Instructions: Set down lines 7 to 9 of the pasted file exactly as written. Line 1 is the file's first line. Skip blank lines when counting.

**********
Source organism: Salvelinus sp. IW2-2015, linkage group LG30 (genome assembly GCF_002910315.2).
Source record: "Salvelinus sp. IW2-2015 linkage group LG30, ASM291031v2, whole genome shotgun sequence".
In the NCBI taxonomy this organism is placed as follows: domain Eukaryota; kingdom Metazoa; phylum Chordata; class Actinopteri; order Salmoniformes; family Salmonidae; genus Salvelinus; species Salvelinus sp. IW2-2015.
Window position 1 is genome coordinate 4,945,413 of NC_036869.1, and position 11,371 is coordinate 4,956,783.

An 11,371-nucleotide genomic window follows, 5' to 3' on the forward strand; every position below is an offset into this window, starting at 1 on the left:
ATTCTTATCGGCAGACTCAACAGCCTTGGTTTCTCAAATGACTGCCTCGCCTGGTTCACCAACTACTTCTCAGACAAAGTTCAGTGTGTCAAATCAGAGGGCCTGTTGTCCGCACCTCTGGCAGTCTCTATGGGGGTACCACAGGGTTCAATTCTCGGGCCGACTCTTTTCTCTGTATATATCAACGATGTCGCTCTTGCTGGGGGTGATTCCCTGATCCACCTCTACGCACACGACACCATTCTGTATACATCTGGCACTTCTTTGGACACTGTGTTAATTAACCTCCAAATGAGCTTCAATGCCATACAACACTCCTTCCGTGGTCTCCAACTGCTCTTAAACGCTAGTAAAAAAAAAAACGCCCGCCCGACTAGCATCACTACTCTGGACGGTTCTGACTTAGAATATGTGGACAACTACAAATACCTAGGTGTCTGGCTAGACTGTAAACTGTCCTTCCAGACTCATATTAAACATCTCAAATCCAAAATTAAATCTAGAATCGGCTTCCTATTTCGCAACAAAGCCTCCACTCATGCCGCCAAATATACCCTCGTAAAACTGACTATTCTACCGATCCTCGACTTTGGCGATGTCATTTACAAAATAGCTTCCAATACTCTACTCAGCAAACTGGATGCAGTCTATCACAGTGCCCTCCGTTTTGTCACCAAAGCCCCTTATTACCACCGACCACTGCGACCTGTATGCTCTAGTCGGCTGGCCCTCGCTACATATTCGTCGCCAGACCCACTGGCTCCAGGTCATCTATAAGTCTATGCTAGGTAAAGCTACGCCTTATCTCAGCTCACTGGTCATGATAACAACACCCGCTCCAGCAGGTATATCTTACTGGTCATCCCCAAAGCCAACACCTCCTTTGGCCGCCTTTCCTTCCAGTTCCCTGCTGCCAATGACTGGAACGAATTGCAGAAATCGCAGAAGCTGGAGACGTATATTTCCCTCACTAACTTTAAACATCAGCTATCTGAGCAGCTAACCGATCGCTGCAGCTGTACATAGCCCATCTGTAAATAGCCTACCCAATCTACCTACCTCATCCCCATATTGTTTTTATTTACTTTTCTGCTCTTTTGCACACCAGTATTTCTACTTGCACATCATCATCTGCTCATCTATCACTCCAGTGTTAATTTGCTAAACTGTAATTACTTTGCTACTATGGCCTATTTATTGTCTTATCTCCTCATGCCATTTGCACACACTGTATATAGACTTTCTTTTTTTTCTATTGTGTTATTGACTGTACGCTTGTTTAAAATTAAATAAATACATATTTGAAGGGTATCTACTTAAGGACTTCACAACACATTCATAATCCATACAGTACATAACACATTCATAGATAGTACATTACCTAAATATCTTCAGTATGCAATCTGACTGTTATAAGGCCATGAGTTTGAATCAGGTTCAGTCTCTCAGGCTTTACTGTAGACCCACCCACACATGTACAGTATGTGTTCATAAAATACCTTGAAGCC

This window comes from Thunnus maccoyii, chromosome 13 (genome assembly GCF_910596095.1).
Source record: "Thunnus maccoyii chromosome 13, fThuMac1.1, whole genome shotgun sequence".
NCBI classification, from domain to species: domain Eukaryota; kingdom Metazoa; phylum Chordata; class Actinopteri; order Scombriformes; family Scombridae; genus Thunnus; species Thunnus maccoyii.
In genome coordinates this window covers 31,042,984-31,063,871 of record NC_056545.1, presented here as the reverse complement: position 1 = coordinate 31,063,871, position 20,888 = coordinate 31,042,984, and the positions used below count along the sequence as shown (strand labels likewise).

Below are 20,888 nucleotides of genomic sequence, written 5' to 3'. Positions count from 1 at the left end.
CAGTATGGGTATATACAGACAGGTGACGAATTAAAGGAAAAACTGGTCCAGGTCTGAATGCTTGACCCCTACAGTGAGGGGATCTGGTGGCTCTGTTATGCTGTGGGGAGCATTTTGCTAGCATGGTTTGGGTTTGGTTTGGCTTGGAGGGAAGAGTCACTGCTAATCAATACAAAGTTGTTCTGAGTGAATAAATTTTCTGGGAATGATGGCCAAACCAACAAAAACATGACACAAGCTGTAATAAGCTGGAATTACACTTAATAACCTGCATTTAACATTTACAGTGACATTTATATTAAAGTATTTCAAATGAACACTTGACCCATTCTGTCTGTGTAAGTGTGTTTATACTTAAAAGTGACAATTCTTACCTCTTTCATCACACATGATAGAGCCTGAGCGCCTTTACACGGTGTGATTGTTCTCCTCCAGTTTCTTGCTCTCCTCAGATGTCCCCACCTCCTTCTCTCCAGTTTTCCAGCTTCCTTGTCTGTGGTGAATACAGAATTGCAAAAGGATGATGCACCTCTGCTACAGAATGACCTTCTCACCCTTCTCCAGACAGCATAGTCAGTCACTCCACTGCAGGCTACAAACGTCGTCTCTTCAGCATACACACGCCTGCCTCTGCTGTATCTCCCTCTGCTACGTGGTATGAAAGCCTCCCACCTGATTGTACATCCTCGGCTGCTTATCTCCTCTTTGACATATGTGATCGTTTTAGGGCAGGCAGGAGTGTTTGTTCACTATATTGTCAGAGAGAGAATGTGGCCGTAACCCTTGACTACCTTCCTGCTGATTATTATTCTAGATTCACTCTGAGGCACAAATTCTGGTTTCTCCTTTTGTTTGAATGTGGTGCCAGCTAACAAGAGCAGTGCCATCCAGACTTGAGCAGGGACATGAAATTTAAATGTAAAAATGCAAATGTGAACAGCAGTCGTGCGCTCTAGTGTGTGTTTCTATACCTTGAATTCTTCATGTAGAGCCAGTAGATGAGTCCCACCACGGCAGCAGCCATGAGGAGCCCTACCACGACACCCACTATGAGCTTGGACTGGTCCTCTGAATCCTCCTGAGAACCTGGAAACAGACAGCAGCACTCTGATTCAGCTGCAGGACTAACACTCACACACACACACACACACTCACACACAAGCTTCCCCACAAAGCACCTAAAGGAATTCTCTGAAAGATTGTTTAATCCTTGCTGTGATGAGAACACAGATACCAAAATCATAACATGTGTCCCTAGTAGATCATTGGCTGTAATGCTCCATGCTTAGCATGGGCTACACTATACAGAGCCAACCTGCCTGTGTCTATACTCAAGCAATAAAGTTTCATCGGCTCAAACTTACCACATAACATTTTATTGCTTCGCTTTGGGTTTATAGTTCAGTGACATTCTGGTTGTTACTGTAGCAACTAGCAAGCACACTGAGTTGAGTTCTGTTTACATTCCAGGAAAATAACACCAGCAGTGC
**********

This window comes from Thunnus maccoyii, chromosome 13 (genome assembly GCF_910596095.1).
Source record: "Thunnus maccoyii chromosome 13, fThuMac1.1, whole genome shotgun sequence".
NCBI classification, from domain to species: domain Eukaryota; kingdom Metazoa; phylum Chordata; class Actinopteri; order Scombriformes; family Scombridae; genus Thunnus; species Thunnus maccoyii.